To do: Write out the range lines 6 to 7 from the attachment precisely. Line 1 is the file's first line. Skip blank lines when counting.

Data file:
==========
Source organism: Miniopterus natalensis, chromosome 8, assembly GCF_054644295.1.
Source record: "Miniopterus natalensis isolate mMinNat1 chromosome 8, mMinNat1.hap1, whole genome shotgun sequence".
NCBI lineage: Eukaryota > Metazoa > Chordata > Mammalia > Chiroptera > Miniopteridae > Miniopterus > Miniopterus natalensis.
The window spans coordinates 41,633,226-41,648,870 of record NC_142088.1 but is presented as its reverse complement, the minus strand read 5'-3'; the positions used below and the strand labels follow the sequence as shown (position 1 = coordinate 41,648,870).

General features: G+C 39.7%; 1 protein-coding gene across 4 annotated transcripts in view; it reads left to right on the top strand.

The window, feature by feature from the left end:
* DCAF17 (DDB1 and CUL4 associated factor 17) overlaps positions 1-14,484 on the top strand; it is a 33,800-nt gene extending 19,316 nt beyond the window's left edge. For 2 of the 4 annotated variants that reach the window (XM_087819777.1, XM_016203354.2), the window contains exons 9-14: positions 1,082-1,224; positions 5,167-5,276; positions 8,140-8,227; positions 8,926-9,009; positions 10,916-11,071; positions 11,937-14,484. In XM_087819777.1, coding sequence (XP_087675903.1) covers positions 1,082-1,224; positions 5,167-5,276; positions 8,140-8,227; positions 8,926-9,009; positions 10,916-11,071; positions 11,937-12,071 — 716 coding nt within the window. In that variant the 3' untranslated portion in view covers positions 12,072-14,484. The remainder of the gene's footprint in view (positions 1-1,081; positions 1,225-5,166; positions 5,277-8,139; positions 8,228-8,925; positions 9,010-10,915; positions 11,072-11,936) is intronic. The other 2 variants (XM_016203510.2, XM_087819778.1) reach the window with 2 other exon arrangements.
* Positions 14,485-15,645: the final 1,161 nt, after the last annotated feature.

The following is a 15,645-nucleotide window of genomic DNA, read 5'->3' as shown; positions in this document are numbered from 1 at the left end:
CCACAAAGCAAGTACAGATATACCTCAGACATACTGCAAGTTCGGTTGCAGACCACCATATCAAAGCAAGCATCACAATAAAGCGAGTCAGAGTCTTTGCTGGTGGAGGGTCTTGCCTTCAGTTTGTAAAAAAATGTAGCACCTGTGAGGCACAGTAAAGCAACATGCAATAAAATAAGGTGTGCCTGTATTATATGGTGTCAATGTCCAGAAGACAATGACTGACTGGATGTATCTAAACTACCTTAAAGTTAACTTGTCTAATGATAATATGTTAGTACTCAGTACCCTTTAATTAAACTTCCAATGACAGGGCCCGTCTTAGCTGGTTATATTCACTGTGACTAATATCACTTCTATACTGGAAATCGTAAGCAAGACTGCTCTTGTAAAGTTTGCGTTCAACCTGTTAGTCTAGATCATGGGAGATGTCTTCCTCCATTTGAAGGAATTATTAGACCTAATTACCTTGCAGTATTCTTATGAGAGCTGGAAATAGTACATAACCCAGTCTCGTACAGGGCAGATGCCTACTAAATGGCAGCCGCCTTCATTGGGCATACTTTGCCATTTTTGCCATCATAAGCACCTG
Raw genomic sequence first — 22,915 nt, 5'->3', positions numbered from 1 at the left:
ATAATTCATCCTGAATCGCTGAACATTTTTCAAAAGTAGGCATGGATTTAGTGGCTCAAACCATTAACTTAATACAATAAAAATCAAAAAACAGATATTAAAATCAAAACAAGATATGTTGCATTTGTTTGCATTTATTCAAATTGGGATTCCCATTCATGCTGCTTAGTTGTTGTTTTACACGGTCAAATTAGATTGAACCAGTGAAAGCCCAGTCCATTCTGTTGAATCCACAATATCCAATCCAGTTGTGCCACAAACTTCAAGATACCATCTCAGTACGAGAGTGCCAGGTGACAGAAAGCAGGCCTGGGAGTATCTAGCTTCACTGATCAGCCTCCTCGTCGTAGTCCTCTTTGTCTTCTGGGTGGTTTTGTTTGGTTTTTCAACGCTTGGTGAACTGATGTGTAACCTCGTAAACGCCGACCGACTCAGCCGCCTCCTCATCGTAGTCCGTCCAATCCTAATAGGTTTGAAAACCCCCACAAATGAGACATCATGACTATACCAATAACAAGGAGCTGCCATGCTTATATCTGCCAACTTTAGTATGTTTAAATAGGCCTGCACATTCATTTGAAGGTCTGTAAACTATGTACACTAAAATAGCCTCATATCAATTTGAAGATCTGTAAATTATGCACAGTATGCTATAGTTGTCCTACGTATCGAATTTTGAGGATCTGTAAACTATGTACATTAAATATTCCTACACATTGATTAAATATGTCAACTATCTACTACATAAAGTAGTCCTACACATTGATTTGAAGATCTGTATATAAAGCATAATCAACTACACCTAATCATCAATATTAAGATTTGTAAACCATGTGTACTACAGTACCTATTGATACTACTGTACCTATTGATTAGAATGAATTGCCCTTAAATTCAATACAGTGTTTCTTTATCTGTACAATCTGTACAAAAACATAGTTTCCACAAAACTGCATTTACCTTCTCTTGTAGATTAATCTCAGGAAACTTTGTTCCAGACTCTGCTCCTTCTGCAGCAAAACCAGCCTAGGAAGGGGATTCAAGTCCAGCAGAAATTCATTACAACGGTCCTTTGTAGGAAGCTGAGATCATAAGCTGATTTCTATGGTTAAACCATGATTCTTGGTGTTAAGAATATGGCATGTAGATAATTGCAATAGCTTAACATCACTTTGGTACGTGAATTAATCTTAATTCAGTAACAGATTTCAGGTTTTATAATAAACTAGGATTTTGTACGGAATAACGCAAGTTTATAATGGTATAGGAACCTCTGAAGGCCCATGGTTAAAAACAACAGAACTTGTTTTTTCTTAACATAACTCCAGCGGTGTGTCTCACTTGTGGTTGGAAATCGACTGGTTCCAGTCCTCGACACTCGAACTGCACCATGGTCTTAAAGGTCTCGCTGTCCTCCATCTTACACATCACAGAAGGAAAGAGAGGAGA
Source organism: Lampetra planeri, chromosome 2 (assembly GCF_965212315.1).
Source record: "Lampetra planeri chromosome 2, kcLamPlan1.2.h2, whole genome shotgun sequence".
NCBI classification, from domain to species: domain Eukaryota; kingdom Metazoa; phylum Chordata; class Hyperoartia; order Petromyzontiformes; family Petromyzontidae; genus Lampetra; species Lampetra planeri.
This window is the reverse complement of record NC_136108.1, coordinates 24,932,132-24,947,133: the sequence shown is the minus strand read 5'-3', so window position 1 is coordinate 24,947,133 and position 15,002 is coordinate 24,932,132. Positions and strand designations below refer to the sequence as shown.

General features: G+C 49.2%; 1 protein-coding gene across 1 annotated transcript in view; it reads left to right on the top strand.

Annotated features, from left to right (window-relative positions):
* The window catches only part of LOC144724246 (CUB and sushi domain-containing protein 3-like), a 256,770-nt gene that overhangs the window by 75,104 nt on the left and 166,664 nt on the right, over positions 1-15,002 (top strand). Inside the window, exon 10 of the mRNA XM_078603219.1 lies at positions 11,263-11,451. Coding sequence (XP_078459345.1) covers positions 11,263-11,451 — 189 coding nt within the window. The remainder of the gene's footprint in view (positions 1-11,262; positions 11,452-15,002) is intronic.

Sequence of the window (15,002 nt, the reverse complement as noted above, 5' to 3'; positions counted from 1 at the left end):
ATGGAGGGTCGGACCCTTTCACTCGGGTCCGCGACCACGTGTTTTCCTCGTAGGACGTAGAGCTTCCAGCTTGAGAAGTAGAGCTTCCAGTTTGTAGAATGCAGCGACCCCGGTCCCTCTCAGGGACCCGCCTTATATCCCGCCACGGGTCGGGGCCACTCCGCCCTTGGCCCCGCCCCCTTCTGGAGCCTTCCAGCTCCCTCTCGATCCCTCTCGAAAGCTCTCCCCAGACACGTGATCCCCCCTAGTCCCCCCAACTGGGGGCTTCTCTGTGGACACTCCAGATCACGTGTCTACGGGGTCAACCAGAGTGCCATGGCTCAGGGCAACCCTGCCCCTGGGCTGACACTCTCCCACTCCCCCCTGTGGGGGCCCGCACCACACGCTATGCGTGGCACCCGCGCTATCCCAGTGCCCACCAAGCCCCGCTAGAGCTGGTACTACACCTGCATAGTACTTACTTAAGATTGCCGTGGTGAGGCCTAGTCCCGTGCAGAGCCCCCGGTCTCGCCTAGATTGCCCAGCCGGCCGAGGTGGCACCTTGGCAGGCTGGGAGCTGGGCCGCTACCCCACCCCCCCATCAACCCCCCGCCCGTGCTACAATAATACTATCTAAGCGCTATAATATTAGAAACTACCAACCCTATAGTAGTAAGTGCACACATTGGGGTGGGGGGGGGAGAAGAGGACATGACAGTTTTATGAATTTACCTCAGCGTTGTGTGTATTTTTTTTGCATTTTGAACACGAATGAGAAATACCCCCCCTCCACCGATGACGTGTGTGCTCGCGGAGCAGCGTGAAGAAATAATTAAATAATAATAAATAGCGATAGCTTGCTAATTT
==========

The window, feature by feature from the left end:
* DCAF17 (DDB1 and CUL4 associated factor 17) overlaps positions 1-14,484 on the top strand; it is a 33,800-nt gene extending 19,316 nt beyond the window's left edge. For 2 of the 4 annotated variants that reach the window (XM_087819777.1, XM_016203354.2), the window contains exons 9-14: positions 1,082-1,224; positions 5,167-5,276; positions 8,140-8,227; positions 8,926-9,009; positions 10,916-11,071; positions 11,937-14,484. In XM_087819777.1, coding sequence (XP_087675903.1) covers positions 1,082-1,224; positions 5,167-5,276; positions 8,140-8,227; positions 8,926-9,009; positions 10,916-11,071; positions 11,937-12,071 — 716 coding nt within the window. In that variant the 3' untranslated portion in view covers positions 12,072-14,484. The remainder of the gene's footprint in view (positions 1-1,081; positions 1,225-5,166; positions 5,277-8,139; positions 8,228-8,925; positions 9,010-10,915; positions 11,072-11,936) is intronic. The other 2 variants (XM_016203510.2, XM_087819778.1) reach the window with 2 other exon arrangements.